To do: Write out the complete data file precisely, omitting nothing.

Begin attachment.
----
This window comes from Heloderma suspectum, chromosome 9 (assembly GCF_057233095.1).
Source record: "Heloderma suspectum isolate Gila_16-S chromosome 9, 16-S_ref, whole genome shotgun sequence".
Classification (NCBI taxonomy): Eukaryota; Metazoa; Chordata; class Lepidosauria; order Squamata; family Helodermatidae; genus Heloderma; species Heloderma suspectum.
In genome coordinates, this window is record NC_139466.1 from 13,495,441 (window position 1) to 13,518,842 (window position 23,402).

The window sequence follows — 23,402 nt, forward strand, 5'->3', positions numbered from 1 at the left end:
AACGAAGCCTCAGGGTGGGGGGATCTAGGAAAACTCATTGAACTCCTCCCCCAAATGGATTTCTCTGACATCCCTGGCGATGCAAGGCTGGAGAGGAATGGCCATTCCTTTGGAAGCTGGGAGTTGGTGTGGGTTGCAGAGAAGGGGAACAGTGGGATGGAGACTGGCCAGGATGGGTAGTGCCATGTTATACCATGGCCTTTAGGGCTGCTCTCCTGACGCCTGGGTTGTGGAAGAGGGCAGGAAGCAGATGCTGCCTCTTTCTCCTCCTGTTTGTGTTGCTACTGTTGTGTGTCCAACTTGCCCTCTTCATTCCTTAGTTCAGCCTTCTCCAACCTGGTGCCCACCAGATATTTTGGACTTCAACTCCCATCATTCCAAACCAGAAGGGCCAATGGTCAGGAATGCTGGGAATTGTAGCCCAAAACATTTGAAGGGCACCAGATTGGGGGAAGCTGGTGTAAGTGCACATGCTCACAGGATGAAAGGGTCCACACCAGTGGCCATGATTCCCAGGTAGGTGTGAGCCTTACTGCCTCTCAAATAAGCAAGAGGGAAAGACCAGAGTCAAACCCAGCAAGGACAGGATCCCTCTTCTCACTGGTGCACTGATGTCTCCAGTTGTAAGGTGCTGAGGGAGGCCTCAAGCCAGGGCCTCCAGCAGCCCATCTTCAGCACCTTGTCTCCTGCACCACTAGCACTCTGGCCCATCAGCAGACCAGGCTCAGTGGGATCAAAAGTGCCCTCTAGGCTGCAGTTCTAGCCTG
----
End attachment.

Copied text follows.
This window comes from Heloderma suspectum, chromosome 9 (assembly GCF_057233095.1).
Source record: "Heloderma suspectum isolate Gila_16-S chromosome 9, 16-S_ref, whole genome shotgun sequence".
Classification (NCBI taxonomy): Eukaryota; Metazoa; Chordata; class Lepidosauria; order Squamata; family Helodermatidae; genus Heloderma; species Heloderma suspectum.
In genome coordinates, this window is record NC_139466.1 from 13,495,441 (window position 1) to 13,518,842 (window position 23,402).

The window sequence follows — 23,402 nt, forward strand, 5'->3', positions numbered from 1 at the left end:
AACGAAGCCTCAGGGTGGGGGGATCTAGGAAAACTCATTGAACTCCTCCCCCAAATGGATTTCTCTGACATCCCTGGCGATGCAAGGCTGGAGAGGAATGGCCATTCCTTTGGAAGCTGGGAGTTGGTGTGGGTTGCAGAGAAGGGGAACAGTGGGATGGAGACTGGCCAGGATGGGTAGTGCCATGTTATACCATGGCCTTTAGGGCTGCTCTCCTGACGCCTGGGTTGTGGAAGAGGGCAGGAAGCAGATGCTGCCTCTTTCTCCTCCTGTTTGTGTTGCTACTGTTGTGTGTCCAACTTGCCCTCTTCATTCCTTAGTTCAGCCTTCTCCAACCTGGTGCCCACCAGATATTTTGGACTTCAACTCCCATCATTCCAAACCAGAAGGGCCAATGGTCAGGAATGCTGGGAATTGTAGCCCAAAACATTTGAAGGGCACCAGATTGGGGGAAGCTGGTGTAAGTGCACATGCTCACAGGATGAAAGGGTCCACACCAGTGGCCATGATTCCCAGGTAGGTGTGAGCCTTACTGCCTCTCAAATAAGCAAGAGGGAAAGACCAGAGTCAAACCCAGCAAGGACAGGATCCCTCTTCTCACTGGTGCACTGATGTCTCCAGTTGTAAGGTGCTGAGGGAGGCCTCAAGCCAGGGCCTCCAGCAGCCCATCTTCAGCACCTTGTCTCCTGCACCACTAGCACTCTGGCCCATCAGCAGACCAGGCTCAGTGGGATCAAAAGTGCCCTCTAGGCTGCAGTTCTAGCCTG